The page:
My philosophy: Pictures and maps are worth a thousand words, especially for railfanning.  Text descriptions only get you so far, especially if you get lost or disoriented.  Take along good maps.... a GPS is OK to get somewhere, but maps are still better if you get lost!  I belong to AAA, which allows you to get local maps for free when you visit the local branches.  ADC puts out a nice series of county maps for the Washington DC area, but their state maps do not have the railroads on them.  If you can find em, I like the National Geographic map book of the U.S..... good, clear, and concise graphics, and they do a really good job of showing you where tourist type attractions are, although they too lack the railroads.  Other notes about specific areas will show up on that page if known.

Aerial shots were taken from either Google or Bing Maps as noted.  Screen captures are made with Snagit, a Techsmith product... a great tool if you have never used it!

By the way, floobydust is a term I picked up 30-40 years ago from a National Semiconductor data book, and means miscellaneous and/or other stuff.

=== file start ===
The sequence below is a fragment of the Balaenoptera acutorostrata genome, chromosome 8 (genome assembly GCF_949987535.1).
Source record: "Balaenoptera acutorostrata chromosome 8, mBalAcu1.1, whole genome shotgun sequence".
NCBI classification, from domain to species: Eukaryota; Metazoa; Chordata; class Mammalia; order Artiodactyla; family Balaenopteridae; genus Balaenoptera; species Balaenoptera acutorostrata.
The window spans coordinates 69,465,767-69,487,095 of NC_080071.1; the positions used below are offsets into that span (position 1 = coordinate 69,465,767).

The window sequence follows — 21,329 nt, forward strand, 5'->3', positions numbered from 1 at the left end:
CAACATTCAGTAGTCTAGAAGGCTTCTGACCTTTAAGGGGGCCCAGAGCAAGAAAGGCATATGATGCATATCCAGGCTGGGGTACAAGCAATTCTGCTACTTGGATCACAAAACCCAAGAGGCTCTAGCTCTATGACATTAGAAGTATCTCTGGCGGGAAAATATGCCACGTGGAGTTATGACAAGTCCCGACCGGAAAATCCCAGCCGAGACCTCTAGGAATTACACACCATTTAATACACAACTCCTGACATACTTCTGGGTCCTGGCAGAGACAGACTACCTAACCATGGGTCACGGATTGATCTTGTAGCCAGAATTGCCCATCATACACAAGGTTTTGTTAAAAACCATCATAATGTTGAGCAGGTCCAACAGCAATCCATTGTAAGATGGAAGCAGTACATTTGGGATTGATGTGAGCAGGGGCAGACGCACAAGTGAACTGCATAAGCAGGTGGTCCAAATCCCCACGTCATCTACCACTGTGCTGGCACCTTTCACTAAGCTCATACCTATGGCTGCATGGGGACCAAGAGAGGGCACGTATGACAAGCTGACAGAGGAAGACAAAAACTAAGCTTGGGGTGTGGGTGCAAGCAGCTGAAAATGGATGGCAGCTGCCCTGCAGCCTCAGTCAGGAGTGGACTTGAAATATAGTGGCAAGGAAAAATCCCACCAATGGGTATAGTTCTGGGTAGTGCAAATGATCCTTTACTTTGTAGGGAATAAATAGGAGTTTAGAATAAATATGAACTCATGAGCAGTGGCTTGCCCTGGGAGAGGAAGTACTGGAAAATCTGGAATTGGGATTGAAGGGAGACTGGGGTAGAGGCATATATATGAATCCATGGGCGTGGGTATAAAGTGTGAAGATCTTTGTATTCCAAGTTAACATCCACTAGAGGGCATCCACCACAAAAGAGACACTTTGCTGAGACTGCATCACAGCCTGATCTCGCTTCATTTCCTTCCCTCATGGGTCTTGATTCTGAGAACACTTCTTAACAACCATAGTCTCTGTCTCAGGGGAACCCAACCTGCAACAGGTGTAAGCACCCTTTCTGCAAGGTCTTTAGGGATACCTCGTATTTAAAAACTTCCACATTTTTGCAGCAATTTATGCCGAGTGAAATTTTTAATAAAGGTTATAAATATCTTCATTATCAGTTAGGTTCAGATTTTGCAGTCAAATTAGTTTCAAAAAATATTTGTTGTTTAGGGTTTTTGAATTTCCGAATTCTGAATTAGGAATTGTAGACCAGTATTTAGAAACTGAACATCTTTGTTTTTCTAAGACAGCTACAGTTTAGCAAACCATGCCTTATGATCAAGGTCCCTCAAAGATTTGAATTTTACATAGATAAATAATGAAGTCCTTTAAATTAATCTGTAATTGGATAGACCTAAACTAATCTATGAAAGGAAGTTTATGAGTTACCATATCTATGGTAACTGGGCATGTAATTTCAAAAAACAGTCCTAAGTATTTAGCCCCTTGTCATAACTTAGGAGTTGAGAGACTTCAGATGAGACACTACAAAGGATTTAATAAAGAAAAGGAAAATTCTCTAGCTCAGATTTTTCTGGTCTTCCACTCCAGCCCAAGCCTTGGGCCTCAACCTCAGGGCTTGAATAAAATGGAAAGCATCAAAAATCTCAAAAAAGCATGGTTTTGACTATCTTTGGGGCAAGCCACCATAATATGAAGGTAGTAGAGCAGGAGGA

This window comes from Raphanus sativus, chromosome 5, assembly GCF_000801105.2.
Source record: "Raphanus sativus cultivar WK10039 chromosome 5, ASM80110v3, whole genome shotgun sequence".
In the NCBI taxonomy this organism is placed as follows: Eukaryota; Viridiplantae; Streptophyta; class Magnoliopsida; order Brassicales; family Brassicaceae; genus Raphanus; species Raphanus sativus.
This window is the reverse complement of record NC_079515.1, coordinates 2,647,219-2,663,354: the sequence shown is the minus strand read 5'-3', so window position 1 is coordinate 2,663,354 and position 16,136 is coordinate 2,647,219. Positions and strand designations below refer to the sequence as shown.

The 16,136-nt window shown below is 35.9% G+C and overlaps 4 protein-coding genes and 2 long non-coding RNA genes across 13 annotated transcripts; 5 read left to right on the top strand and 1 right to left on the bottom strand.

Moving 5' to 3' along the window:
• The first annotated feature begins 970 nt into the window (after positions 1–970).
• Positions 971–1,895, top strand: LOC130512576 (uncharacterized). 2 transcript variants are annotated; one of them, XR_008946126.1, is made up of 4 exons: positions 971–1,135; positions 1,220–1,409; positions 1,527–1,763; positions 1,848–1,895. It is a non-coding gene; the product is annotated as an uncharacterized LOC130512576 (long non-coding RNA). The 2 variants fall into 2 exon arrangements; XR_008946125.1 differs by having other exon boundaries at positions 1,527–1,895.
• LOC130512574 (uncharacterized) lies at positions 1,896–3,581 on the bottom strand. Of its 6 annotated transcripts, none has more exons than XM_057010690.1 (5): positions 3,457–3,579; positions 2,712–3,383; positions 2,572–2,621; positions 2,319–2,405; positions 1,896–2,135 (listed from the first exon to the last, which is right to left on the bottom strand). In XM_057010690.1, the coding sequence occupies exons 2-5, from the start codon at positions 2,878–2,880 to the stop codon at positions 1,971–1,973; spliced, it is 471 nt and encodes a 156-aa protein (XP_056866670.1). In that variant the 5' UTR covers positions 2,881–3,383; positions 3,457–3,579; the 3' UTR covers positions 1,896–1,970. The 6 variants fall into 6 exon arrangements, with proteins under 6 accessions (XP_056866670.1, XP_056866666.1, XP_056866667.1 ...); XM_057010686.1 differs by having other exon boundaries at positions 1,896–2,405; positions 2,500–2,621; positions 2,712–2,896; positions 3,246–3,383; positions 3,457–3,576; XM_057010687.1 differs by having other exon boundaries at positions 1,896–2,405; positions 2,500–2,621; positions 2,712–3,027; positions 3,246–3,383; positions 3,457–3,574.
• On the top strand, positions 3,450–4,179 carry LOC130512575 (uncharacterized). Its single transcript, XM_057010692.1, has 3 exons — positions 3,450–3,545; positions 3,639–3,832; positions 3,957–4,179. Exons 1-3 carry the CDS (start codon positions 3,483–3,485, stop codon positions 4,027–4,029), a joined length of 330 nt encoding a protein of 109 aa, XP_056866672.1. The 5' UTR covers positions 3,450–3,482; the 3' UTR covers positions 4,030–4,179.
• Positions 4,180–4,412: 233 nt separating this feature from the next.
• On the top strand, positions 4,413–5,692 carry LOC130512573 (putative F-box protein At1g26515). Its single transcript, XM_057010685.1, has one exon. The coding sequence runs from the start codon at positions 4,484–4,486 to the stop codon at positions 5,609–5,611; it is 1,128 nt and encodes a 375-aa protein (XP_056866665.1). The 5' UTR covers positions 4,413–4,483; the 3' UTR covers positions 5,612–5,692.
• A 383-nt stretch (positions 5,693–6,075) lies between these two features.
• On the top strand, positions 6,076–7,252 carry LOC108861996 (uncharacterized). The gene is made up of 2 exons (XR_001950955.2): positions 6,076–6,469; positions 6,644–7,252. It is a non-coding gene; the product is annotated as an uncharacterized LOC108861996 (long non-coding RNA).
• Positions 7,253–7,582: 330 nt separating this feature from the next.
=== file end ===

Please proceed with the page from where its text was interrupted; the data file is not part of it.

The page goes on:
Pictures and additional information is always needed if anyone feels inclined to take 'em, send 'em, and share 'em, or if you have something to add or correct.... credit is always given!  Please be NICE!!!  Contact info is here

Beware: If used as a source, ANYTHING from Wikipedia must be treated as being possibly inaccurate, wrong, or not true.

Please note: That my pages here and on my signal pages are mostly a collection of information you can find elsewhere.  Hopefully, my pages bring all that information together on one easy to use page: What is interesting to look at, how to get there, details and history of the sights, other things a lot of railfans are into (like bridges and fire companies).  Pictures of others are used with credit and the source of the pictures if known, allowed by the fact that this is a totally not-for-profit website and is used as an informative website.  I you have a problem with me using one of your photos, please let me know, and I will remove it if you really don't want people to know you took such a great photo :-).


REF: 2001-1107all, 2009-0723, 2009-0724, 2010-0906, 2010-0909, 2007-0919
NEW 06/15/2013, JUN16/2013, OCT21/2018, AUG27/2023
Last Modified 28-Aug-2023